« We believe that several minority shareholders shared our opinion, » said Letko vice-president Stephane Lebrun, during a phone interview.

« We are confident of the long-term potential of the company and we have confidence in the managers in place.”

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Anglais

Pandemic funds helping Montreal businesses build for a better tomorrow

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Many entrepreneurs have had to tap into government loans during the pandemic, at first just to survive, but now some are using the money to better prepare their businesses for the post-COVID future.

One of those businesses is Del Friscos, a popular family restaurant in Dollard-des-Ormeaux that, like many Montreal-area restaurants, has had to adapt from a sit-down establishment to one that takes orders online for takeout or delivery.

“It was hard going from totally in-house seating,” said Del Friscos co-owner Terry Konstas. “We didn’t have an in-house delivery system, which we quickly added. There were so many of our employees that were laid off that wanted to work so we adapted to a delivery system and added platforms like Uber and DoorDash.”

Helping them through the transition were emergency grants and low-interest loans from the federal and provincial governments, some of which are directly administered by PME MTL, a non-profit business-development organization established to assist the island’s small and medium-sized businesses.

Konstas said he had never even heard of PME MTL until a customer told him about them and when he got in touch, he discovered there were many government programs available to help his business get through the downturn and build for the future. “They’ve been very helpful right from day one,” said Konstas.

“We used some of the funds to catch up on our suppliers and our rents, the part that wasn’t covered from the federal side, and we used some of it for our new virtual concepts,” he said, referring to a virtual kitchen model which the restaurant has since adopted.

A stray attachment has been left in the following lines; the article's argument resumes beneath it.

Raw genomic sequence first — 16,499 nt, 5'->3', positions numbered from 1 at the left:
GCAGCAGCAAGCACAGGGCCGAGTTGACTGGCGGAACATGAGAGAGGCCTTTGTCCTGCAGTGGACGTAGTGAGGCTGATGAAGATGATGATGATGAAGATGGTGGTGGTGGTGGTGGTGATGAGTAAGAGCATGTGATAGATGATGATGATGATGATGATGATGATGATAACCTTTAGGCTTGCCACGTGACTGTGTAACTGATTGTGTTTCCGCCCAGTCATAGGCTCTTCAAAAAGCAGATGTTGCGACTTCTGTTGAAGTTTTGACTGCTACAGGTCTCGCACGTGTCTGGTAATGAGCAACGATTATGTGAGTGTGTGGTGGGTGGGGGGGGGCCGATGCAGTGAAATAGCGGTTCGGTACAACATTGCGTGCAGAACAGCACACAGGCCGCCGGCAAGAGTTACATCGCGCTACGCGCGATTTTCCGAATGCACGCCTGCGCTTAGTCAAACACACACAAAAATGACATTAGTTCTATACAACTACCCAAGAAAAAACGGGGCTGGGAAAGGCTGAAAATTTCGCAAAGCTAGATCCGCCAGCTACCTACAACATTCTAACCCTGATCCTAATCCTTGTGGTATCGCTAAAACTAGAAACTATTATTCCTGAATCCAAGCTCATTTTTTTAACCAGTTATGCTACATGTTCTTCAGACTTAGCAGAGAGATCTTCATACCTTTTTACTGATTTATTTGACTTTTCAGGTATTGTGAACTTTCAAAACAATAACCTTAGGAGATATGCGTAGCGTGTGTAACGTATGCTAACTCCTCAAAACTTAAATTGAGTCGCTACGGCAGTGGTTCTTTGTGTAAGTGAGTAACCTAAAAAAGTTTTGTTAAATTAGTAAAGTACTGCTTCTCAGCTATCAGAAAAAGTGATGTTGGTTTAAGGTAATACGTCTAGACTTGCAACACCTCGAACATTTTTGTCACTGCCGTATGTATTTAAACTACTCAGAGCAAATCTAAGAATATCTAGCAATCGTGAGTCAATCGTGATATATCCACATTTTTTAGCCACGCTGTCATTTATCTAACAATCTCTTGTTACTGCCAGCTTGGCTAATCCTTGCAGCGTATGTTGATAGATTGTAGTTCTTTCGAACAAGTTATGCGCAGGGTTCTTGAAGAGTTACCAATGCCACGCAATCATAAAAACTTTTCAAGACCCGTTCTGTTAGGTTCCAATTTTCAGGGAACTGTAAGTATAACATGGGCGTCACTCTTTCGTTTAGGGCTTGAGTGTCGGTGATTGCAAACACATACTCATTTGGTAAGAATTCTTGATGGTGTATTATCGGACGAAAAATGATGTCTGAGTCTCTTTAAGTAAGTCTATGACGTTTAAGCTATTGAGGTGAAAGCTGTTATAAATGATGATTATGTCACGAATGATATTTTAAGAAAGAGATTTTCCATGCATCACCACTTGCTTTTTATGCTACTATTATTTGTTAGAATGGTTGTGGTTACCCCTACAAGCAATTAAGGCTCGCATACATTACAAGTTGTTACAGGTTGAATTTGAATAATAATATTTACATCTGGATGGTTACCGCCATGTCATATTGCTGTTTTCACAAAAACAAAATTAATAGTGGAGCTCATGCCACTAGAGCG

The virtual kitchen lets them create completely different menu items from the casual American Italian dishes that Del Friscos is known for and market them under different restaurant brand names. Under the Prasinó Soup & Salad banner, they sell healthy Greek options and their Stallone’s Sub Shop brand offers hearty sandwiches, yet the food from both is created in the same Del Friscos kitchen.

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Anglais

Downtown Montreal office, retail vacancies continue to rise

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Some of downtown Montreal’s key economic indicators are heading in the wrong direction.

Office and retail vacancies in the city’s central core continued to climb in the fourth quarter of 2020, according to a quarterly report released Thursday by the Urban Development Institute of Quebec and the Montréal Centre-Ville merchants association. The report, whose first edition was published in October, aims to paint a socio-economic picture of the downtown area.

The survey also found office space available for sublet had increased during the fourth quarter, which may foreshadow even more vacancies when leases expire. On the residential front, condo sales fell as new listings soared — a sign that the downtown area may be losing some of its appeal to homeowners.

“It’s impossible not to be preoccupied by the rapid increase in office vacancies,” Jean-Marc Fournier, the former Quebec politician who now heads the UDI, said Thursday in an interview.

Still, with COVID-19 vaccinations set to accelerate in the coming months, “the economic picture is bound to improve,” he said. “People will start returning downtown. It’s much too early to say the office market is going to disappear.”

Public health measures implemented since the start of the pandemic almost a year ago — such as caps on office capacity — have deprived downtown Montreal of more than 500,000 workers and students. A mere 4,163 university and CEGEP students attended in-person classes in the second quarter, the most recent period for which figures are available. Border closures and travel restrictions have also brought tourism to a standstill, hurting hotels and thousands of local businesses.

Seventy per cent of downtown workers carried out their professional activities at home more than three days a week during the fourth quarter, the report said, citing an online survey of 1,000 Montreal-area residents conducted last month.